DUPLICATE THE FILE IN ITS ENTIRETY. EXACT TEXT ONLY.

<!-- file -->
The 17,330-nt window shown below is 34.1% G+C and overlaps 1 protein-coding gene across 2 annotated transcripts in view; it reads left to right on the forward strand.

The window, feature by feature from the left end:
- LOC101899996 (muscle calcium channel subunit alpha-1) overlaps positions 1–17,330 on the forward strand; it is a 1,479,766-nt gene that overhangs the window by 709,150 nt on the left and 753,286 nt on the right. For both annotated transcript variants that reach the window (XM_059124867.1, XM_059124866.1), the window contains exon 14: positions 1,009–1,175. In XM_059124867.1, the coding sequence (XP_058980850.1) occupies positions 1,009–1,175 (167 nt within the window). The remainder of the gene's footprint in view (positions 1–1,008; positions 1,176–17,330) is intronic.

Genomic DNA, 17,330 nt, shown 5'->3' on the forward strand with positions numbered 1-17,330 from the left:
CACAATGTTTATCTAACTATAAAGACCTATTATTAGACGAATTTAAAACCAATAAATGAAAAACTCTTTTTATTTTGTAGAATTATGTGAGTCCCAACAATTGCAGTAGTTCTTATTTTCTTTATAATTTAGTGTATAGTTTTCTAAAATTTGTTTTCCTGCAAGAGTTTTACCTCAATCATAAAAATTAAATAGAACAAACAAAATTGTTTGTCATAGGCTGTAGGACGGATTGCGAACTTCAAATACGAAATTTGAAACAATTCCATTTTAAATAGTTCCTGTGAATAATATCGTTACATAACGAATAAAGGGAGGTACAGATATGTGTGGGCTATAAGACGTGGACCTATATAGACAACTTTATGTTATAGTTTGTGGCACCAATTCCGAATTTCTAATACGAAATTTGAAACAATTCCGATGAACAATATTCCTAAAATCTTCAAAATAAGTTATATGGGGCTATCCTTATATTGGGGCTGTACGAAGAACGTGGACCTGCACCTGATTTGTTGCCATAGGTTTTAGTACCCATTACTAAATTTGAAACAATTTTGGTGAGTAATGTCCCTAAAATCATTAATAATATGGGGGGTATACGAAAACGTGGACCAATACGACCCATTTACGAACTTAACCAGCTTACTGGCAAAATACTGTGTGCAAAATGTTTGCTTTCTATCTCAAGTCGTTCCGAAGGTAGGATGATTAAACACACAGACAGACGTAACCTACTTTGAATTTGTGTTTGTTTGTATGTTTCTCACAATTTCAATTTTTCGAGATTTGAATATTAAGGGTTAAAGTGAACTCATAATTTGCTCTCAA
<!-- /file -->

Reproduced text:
The 17,330-nt window shown below is 34.1% G+C and overlaps 1 protein-coding gene across 2 annotated transcripts in view; it reads left to right on the forward strand.

The window, feature by feature from the left end:
- LOC101899996 (muscle calcium channel subunit alpha-1) overlaps positions 1–17,330 on the forward strand; it is a 1,479,766-nt gene that overhangs the window by 709,150 nt on the left and 753,286 nt on the right. For both annotated transcript variants that reach the window (XM_059124867.1, XM_059124866.1), the window contains exon 14: positions 1,009–1,175. In XM_059124867.1, the coding sequence (XP_058980850.1) occupies positions 1,009–1,175 (167 nt within the window). The remainder of the gene's footprint in view (positions 1–1,008; positions 1,176–17,330) is intronic.

Genomic DNA, 17,330 nt, shown 5'->3' on the forward strand with positions numbered 1-17,330 from the left:
CACAATGTTTATCTAACTATAAAGACCTATTATTAGACGAATTTAAAACCAATAAATGAAAAACTCTTTTTATTTTGTAGAATTATGTGAGTCCCAACAATTGCAGTAGTTCTTATTTTCTTTATAATTTAGTGTATAGTTTTCTAAAATTTGTTTTCCTGCAAGAGTTTTACCTCAATCATAAAAATTAAATAGAACAAACAAAATTGTTTGTCATAGGCTGTAGGACGGATTGCGAACTTCAAATACGAAATTTGAAACAATTCCATTTTAAATAGTTCCTGTGAATAATATCGTTACATAACGAATAAAGGGAGGTACAGATATGTGTGGGCTATAAGACGTGGACCTATATAGACAACTTTATGTTATAGTTTGTGGCACCAATTCCGAATTTCTAATACGAAATTTGAAACAATTCCGATGAACAATATTCCTAAAATCTTCAAAATAAGTTATATGGGGCTATCCTTATATTGGGGCTGTACGAAGAACGTGGACCTGCACCTGATTTGTTGCCATAGGTTTTAGTACCCATTACTAAATTTGAAACAATTTTGGTGAGTAATGTCCCTAAAATCATTAATAATATGGGGGGTATACGAAAACGTGGACCAATACGACCCATTTACGAACTTAACCAGCTTACTGGCAAAATACTGTGTGCAAAATGTTTGCTTTCTATCTCAAGTCGTTCCGAAGGTAGGATGATTAAACACACAGACAGACGTAACCTACTTTGAATTTGTGTTTGTTTGTATGTTTCTCACAATTTCAATTTTTCGAGATTTGAATATTAAGGGTTAAAGTGAACTCATAATTTGCTCTCAA